Said paragraph concludes: “…Extensive co-ordination between the TTPS and the T&T Prisons Service is crucial to expand investigations and gather intelligence to address the growing threat gangs pose to T&T.”
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The Door of Tomorrow

By Dr Selwyn R. Cudjoe
February 12, 2019

“The civilization of the fathers was hinged on the preservation of that which already existed, not on the discovery of new things.”

—Chigozie Obioma, An Orchestra of Minorities

Dr. Selwyn R. CudjoeBrian Harry is a Trini who was educated at Queen’s Royal College. He has lost several friends because of his outspokenness. Some years ago he told me that a major difference between a developed and a developing society is one of attitude. Citizens of a developed society think of what they can do; citizens of developing societies always think about what they can’t do.

This distinction came to mind on January 29 as I read the Trinidad Express and the New York Times articles of how two jurists approached matters of public policy. The cases involved the use of marijuana and each jurist’s response to it. I appreciate that we are talking about two different systems of jurisprudence, but their responses to a similar problem was interesting.
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The US Strategy for Regime Change in Venezuela

The CEPR’s Alex Main and TRNN’s Greg Wilpert discuss the trajectory of US regime change policy in Venezuela through to the present coup in progress backed by the Trump administration.

By Alex Main & Greg Wilpert – The Real News
Jan 25th 2019 at 4.07pm

From economic sanctions to international pressure, how has the US strategy for regime change in Venezuela worked until now? An analysis with CEPR’s Alex Main and TRNN’s Greg Wilpert.
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Media trapped by trivia

By Raffique Shah
December 19, 2018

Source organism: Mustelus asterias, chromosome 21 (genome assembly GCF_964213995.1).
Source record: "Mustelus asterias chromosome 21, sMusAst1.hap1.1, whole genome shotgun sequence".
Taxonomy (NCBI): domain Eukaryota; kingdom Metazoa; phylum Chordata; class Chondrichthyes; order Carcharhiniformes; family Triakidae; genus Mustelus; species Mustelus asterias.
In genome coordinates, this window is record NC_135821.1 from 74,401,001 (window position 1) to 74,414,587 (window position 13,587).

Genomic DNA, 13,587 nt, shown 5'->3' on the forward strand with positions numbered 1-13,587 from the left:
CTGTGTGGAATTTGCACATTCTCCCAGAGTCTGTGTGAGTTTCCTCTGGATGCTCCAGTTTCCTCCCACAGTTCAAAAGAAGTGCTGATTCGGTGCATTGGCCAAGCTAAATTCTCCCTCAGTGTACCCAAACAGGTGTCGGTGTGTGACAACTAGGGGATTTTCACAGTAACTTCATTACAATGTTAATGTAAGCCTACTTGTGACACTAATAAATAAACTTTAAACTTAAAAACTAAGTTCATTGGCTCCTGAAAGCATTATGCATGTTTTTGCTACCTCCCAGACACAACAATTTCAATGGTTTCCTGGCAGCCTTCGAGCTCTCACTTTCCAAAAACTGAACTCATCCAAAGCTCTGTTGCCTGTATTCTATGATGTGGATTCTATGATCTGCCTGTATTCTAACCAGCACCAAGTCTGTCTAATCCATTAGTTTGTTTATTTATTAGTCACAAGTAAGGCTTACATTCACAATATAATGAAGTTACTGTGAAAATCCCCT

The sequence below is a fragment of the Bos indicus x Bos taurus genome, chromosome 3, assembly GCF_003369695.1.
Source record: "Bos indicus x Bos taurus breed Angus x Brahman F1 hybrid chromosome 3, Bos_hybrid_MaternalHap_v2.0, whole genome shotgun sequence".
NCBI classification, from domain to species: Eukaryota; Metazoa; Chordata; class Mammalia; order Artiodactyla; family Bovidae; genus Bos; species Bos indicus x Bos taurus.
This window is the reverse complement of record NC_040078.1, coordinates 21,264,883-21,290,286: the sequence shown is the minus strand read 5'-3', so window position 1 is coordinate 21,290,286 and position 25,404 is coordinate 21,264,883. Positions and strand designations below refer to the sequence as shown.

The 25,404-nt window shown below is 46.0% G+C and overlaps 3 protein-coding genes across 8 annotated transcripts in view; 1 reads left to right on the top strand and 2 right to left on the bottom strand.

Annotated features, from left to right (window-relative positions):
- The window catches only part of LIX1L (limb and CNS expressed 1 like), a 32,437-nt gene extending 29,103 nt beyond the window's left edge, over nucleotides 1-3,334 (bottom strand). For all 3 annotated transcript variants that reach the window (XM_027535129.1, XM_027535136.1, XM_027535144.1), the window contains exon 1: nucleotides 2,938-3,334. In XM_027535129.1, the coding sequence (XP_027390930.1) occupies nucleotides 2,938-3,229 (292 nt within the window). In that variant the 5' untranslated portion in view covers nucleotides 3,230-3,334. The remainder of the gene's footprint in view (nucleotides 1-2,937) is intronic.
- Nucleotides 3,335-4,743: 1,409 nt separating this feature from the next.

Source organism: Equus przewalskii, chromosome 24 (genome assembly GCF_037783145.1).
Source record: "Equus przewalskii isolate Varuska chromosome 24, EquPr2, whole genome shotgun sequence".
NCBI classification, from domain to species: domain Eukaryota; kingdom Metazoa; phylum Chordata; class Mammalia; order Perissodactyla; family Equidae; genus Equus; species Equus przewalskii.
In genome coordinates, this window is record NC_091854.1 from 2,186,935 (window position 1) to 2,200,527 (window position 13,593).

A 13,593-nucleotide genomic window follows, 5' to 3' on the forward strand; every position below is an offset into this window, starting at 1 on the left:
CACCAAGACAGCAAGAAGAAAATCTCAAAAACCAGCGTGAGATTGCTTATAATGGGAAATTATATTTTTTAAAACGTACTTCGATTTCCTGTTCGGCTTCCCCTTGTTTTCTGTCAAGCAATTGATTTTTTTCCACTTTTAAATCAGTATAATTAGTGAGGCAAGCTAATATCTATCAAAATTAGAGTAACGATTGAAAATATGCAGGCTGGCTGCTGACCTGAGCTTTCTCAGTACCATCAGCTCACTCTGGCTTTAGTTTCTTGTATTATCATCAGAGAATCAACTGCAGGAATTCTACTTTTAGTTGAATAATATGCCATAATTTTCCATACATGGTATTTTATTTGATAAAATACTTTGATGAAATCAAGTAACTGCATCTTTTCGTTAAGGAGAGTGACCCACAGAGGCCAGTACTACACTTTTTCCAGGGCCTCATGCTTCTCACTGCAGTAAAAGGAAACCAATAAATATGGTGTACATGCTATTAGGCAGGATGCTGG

Raffique ShahFor a country that is beset by myriad fundamental problems—real, imagined or contrived—it is amazing how easily the entire nation can be distracted by trivia.

Almost as side issues in the media, two senior politicians square off over what percentage of employed persons earn less than $6,000 per month, the benchmark for bare survival; hardly mentioned are the 10,000 or so workers who have been thrown on the breadline for the year. The national debt rises higher than Mt Cerro del Aripo; the murder toll crosses 500; and potholes on our roads exceed properly-paved driving surfaces, are all relegated to lower-ranked media attention.
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Remembering the savagery of war

By Raffique Shah
November 14, 2018

Raffique ShahI awoke last Sunday morning to see and hear French President Emmanuel Macron deliver an address before scores of world leaders gathered in Paris to mark the 100th anniversary of the end of the First World War. His was a good speech, an appeal for the world to not just to pay homage to the eight million-plus servicemen and women who lost their lives in the mistaken belief that they were fighting “the war to end all wars”, but also to note that if we did not learn from history, we were doomed to repeat the mistakes our forebears made.